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Fear and uncertainty don’t make for a happy stockmarket

Trump has tanked Apple stock with his mumblings about slapping the iPhone with heavy tariffs, thereby giving Samsung a huge competitive advantage, since the vast bulk of Samsung phones are not made in China.

Yesterday Trump gave the Wall Street Journal a long interview in which he discussed U.S.-China trade, including the possibilities of additional tariffs; plant closures at GM, and Fed Chairman Jay Powell.

My “bottom line?” I have no idea what the bottom line is. I do know that investors (like me) and executives who run companies don’t like the vitriol, the anger, the uncertainty, his misstatements and Trump’s staggering lack of knowledge of the complexities of this all (e.g. bringing factories in China to America). I’m also not sure what he’s specifically trying to accomplish: What it will take for him to declare victory and drop all the tariffs. Meantime, it looks like the 10% tariffs will go to 25% on January 1 and be applied to everything we get from China. Nearly $300 billion of imports. This could be heavy burden on American consumers (they pay the tariffs, not the Chinese) and be a heavy burden on companies like Walmart who buy much of the stuff they sell from China.

Here’s my favorite except from the Wall Street Journal interview:

President Trump: I happen to be a tariff person because I’m a smart person, OK? We have been ripped off so badly by people coming in and stealing our wealth. The steel industry has been rebuilt in a period of a year because of what I’ve done. We have a vibrant steel industry again, and soon it’ll be very vibrant. You know, they’re building plants all over the country because I put steel – because I put tariffs, 25 percent tariffs, on dumping steel.

Mr. Davis: Right. Right. Would you – would you think – what do you advise – what do you advise U.S. business to do, given that they are now faced with the tariffs they are, tariffs go up on January 1? You’re talking about the rest of the imports going to 10 percent —

President Trump: Well, what I’d advise is for them to build factories in the United States and to make the product here. And they have a lot of other alternatives. But if you look, there’s been no increase in inflation despite the tariffs, so all of these little – all of the things you heard about, Bob, are – have turned out to be false. We’re – we’re taking in billions of dollars. We’re creating tremendous numbers of jobs. Like in the steel industry, we were – we were almost out of the business and now we have – you know, thousands of jobs are being created. And we’re going to have our own steel industry, which is a very important industry. You don’t want to be – you know, you don’t want to be buying your steel from China, let me put it that way. But –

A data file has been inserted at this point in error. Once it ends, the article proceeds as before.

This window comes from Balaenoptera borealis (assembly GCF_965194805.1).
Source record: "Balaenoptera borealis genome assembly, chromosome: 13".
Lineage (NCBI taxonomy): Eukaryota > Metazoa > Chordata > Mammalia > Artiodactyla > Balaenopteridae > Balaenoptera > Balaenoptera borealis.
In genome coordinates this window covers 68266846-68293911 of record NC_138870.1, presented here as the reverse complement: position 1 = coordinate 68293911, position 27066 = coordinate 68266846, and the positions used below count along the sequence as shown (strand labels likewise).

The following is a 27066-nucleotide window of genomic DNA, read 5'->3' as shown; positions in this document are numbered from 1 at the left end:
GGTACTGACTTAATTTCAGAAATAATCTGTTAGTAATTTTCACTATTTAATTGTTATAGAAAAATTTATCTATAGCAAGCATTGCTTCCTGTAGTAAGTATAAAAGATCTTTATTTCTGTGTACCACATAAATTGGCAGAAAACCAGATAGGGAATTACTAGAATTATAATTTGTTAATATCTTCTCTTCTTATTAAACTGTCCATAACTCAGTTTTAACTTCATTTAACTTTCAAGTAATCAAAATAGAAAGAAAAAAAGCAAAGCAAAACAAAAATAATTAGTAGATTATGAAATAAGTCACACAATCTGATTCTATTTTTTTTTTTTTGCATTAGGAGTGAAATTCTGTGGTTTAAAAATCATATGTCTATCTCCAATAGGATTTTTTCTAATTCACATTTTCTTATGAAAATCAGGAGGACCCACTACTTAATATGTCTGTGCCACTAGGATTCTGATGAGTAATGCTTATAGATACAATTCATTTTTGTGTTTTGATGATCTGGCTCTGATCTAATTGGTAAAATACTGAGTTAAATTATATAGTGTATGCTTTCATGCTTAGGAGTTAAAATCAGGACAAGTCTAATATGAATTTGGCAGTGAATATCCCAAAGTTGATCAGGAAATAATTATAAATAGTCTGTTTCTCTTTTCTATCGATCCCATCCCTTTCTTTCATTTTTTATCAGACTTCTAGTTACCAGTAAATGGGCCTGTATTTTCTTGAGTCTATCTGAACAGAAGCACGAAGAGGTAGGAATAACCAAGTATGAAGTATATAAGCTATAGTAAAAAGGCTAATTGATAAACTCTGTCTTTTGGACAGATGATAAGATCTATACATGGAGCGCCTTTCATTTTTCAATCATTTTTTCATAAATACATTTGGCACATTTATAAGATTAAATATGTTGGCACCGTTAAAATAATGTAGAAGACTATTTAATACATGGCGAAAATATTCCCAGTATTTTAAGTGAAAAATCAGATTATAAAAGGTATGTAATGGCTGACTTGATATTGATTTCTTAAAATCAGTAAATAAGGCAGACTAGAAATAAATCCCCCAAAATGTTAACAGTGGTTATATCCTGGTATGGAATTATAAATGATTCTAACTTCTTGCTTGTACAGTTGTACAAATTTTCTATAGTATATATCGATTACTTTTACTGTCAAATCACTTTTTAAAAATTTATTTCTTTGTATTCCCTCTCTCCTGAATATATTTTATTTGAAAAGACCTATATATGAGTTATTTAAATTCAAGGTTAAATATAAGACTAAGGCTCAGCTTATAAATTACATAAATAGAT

Mr. Davis: Let me ask you also, I mean, so you gave advice to the – to U.S. business. What advice would you give to the Chinese who are trying to decide how to deal with you?

President Trump: Make a fair deal. The only deal that would really be acceptable to me – other than obviously we have to do something on the theft of intellectual property, right – but the only deal would be China has to open up their country to competition from the United States. As far as other countries are concerned, that’s up to them. I’m interested in the United States. They have to open up China to the United States. Otherwise, I don’t see a deal being made. And if it’s not made, we will be taking in billions and billions of dollars.

Mr. Davis: OK.

You can read the full transcript of the interview here.